Pottering around. In conversation with …. Kirsty Adams

Today I am sharing with you the story of English ceramist Kirsty Adams, specialised in – and always in love with – porcelain. Just sit down with a cup of your favourite tea to read this inspirational interview and to discover more about Kirsty, her work and her new Icelandic collection.

POTTERING AROUND. In conversation with … Kirsty Adams

1 . How did you start your pottery journey?
I began making from clay and mud from a very early age. I love shaping small things from clay and although my mum was a languages teacher, she was very creative and we always had a bag of clay in the house. My father was an academic writer and a very creative person too.
I never studied ceramics at school, but from the age of around 13, I travelled in to the Arts and Tech college in York (now completely demolished and rebuilt again!) from the village outside of York where I grew up, to make in the pottery room, mainly on the wheel.

2. Handbuilding or on the wheel? Or both? And why?
Whilst studying ceramics as part of a combined wood, metal, ceramics and plastics degree at Brighton Art College, I always hand built, knowing that I would eventually study wheel throwing, but felt that I wanted college to be about the freedom to express conceptual ideas through clay and wood as materials.

My chance to study wheel throwing came a few years after Brighton, when I was accepted on a Japanese government cultural exchange programme to travel to Japan. There, I received training on the potters’ wheel from a local potter (Tateyama-Machi) to where I was living in Toyama-Ken, on the West coast of Japan. It was a very rural place and very beautiful, close to the Japanese Alps and the Japanese Sea. I was the only English speaker in the town where I lived. I stayed there for two years and this experience changed my life. I began to believe in myself and my abilities and gained a great amount of confidence. I had work selected for an exhibition in Tokyo whilst in Japan and also a solo exhibition of my ceramics in my local town. I would say this is when I truly became a potter and thought of myself as such.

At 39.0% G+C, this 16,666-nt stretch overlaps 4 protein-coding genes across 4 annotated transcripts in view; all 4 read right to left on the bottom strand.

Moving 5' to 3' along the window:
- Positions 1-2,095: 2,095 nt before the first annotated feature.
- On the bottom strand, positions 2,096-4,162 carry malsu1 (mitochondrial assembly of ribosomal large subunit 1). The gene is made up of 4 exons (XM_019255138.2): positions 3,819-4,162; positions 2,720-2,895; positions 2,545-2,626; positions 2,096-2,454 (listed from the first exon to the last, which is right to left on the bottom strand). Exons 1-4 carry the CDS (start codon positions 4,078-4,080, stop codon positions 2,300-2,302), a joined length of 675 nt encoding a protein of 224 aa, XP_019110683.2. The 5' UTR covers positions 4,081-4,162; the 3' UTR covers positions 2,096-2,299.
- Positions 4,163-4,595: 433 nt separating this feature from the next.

3. Your favourite type of material?
My favourite clay is porcelain and I am always drawn back to porcelain whether working in Grogged Porcelain, Royale or Black Onyx Porcelain.

4. Functional ceramic or sculpture? Or both and why?
Now my pieces always have a use, no matter whether I am also exploring something more conceptual alongside, in terms of a childhood memory through tower shell Turitella vases or otherworldly landscapes of Iceland through moon jars and layered glazes. It is important for me to have a use for each piece I make in addition to its aesthetic or conceptual value.

5. Do you prefer making in ‘solitaire’ in your studio or being part of a group?
I work on my own in my studio from home now. This is more due to circumstance as I live with my family in Newcastle-Upon-Tyne and it is easier for me to work from home at the moment. This may change as my family’s needs change. It means I can make in the daytime and be there for my two children when they return from school. This is also very important to me. Before having a family and whilst still in London I shared a studio with established ceramicists Daniel Smith, Mo Jupp, Jacqui Ramrayka, Alice Mara and Victoria Jardine at Archway Ceramics, Mile End. I learned so much from each and every one of them.